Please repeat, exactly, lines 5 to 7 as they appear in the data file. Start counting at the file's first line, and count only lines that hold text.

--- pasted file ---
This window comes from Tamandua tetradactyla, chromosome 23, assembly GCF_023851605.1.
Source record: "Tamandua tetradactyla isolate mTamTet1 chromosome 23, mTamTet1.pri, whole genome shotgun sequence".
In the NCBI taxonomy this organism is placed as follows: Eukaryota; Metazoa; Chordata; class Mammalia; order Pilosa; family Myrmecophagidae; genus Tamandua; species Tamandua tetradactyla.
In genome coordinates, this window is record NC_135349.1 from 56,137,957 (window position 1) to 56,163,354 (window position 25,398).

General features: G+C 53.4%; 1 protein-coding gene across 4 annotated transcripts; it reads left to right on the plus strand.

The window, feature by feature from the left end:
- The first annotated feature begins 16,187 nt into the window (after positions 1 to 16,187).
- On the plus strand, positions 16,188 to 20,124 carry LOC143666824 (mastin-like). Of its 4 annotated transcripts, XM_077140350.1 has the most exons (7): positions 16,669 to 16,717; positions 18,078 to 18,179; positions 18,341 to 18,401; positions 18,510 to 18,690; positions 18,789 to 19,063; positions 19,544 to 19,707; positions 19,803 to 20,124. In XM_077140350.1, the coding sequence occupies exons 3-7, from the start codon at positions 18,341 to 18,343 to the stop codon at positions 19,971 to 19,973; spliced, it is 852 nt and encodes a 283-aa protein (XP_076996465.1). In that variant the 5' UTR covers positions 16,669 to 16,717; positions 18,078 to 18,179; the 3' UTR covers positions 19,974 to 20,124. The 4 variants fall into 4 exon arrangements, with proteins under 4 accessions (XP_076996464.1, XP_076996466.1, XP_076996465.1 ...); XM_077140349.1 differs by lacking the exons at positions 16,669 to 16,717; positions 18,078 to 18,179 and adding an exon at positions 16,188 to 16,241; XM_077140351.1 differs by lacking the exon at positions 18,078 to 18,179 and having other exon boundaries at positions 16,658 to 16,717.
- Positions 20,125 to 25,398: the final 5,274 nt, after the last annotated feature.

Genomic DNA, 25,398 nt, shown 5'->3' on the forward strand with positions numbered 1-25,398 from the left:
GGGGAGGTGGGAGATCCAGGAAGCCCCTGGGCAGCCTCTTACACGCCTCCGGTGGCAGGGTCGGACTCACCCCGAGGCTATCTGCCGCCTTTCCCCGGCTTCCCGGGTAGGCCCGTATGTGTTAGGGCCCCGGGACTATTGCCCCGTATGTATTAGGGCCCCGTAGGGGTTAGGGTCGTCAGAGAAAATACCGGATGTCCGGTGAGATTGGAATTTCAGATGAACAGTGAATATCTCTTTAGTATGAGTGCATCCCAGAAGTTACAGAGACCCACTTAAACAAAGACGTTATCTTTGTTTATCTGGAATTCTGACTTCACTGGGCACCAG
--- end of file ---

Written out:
General features: G+C 53.4%; 1 protein-coding gene across 4 annotated transcripts; it reads left to right on the plus strand.

The window, feature by feature from the left end:
- The first annotated feature begins 16,187 nt into the window (after positions 1 to 16,187).